The natural fibers can be extracted with various pulping techniques. For example, mechanical or high yield pulping can be used for stone ground wood, pressurized ground wood, refiner mechanical pulp, and thermomechanical pulp. Chemical pulping can be used incorporating kraft, sulfite, and soda processing. Semi-chemical and chemi-mechanical pulping can also be used which includes combinations of mechanical and chemical processes to produce chemi-thermomechanical pulp. Natural fibers can be bleached or unbleached.

The pulp can include a recycle source for reclaimed fiber. Exemplary recycle sources include post-consumer waste (PCW) fiber, office waste, and corrugated carton waste. Post-consumer waste fiber refers to fiber recovered from paper that is recycled after consumer use. Office waste refers to fiber obtained from office waste, and corrugated carton waste refers to fiber obtained from corrugated cartons. Additional sources of reclaimed fiber include newsprint and magazines. Reclaimed fiber can include both natural and synthetic fiber.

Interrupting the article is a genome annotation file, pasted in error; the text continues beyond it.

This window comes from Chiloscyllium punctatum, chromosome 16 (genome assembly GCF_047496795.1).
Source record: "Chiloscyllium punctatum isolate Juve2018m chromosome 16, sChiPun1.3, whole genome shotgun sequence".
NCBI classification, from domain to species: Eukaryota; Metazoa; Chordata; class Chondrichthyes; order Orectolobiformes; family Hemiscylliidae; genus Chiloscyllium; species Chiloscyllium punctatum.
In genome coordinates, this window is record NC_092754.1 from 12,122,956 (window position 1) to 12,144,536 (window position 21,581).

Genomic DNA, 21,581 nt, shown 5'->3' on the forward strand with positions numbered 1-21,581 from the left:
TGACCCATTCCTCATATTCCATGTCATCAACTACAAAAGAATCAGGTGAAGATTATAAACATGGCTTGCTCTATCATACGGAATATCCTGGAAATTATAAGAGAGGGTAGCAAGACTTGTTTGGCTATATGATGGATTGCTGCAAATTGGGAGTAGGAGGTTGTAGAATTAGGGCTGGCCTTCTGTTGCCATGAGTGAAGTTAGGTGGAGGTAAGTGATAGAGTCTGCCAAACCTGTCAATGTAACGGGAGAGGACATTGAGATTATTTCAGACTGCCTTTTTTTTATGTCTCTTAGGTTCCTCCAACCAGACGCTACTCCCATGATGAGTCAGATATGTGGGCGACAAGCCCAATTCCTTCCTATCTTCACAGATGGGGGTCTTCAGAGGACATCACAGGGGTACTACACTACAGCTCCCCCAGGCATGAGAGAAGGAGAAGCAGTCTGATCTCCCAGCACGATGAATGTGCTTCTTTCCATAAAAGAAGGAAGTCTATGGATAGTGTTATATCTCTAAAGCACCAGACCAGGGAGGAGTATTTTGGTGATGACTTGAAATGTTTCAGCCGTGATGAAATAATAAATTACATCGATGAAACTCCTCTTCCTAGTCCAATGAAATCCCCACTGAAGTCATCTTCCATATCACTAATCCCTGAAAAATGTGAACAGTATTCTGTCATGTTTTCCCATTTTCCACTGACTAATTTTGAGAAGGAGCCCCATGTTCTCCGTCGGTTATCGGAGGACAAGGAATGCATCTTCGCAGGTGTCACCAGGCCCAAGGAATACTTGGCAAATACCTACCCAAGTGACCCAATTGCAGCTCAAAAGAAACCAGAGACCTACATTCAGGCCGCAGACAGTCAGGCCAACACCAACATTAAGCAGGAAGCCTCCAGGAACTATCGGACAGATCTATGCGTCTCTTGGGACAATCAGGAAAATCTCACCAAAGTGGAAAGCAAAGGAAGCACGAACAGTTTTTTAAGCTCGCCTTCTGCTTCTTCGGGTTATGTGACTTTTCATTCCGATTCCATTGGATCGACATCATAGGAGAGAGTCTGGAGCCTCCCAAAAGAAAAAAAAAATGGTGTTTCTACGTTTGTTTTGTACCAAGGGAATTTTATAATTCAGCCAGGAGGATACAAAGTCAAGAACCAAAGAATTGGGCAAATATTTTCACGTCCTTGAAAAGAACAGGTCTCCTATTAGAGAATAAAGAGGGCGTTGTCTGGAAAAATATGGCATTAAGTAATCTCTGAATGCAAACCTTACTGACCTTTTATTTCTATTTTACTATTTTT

The refining of the fibers can be selected to enhance formation and fiber development. The level of fiber refining can be selected to help reduce penetration of the silicone composition into the paper substrate. In general, the silicone composition can be fairly expensive and it is desirable to reduce absorption of the silicone composition into the paper substrate. As a result, refining the fibers can help reduce penetration of the silicone composition into the paper substrate, and can help hold the silicone composition as a release layer on the paper substrate.